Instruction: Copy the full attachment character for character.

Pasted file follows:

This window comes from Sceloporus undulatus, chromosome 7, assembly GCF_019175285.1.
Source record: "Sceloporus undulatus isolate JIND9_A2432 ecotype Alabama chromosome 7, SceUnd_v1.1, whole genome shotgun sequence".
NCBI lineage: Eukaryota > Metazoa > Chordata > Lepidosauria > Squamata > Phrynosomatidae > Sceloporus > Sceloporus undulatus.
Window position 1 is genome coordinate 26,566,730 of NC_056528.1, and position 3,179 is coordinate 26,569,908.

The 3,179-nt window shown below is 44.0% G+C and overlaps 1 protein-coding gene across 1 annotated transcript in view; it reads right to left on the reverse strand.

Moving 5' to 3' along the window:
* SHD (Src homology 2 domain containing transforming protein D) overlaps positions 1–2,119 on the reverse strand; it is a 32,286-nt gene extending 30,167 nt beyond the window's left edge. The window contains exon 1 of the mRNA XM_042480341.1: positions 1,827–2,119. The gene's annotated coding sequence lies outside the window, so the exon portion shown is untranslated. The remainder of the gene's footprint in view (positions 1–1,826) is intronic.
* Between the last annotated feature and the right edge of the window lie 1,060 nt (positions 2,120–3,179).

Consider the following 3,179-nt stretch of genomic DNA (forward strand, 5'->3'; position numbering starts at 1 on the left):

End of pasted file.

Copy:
This window comes from Sceloporus undulatus, chromosome 7, assembly GCF_019175285.1.
Source record: "Sceloporus undulatus isolate JIND9_A2432 ecotype Alabama chromosome 7, SceUnd_v1.1, whole genome shotgun sequence".
NCBI lineage: Eukaryota > Metazoa > Chordata > Lepidosauria > Squamata > Phrynosomatidae > Sceloporus > Sceloporus undulatus.
Window position 1 is genome coordinate 26,566,730 of NC_056528.1, and position 3,179 is coordinate 26,569,908.

The 3,179-nt window shown below is 44.0% G+C and overlaps 1 protein-coding gene across 1 annotated transcript in view; it reads right to left on the reverse strand.

Moving 5' to 3' along the window:
* SHD (Src homology 2 domain containing transforming protein D) overlaps positions 1–2,119 on the reverse strand; it is a 32,286-nt gene extending 30,167 nt beyond the window's left edge. The window contains exon 1 of the mRNA XM_042480341.1: positions 1,827–2,119. The gene's annotated coding sequence lies outside the window, so the exon portion shown is untranslated. The remainder of the gene's footprint in view (positions 1–1,826) is intronic.
* Between the last annotated feature and the right edge of the window lie 1,060 nt (positions 2,120–3,179).

Consider the following 3,179-nt stretch of genomic DNA (forward strand, 5'->3'; position numbering starts at 1 on the left):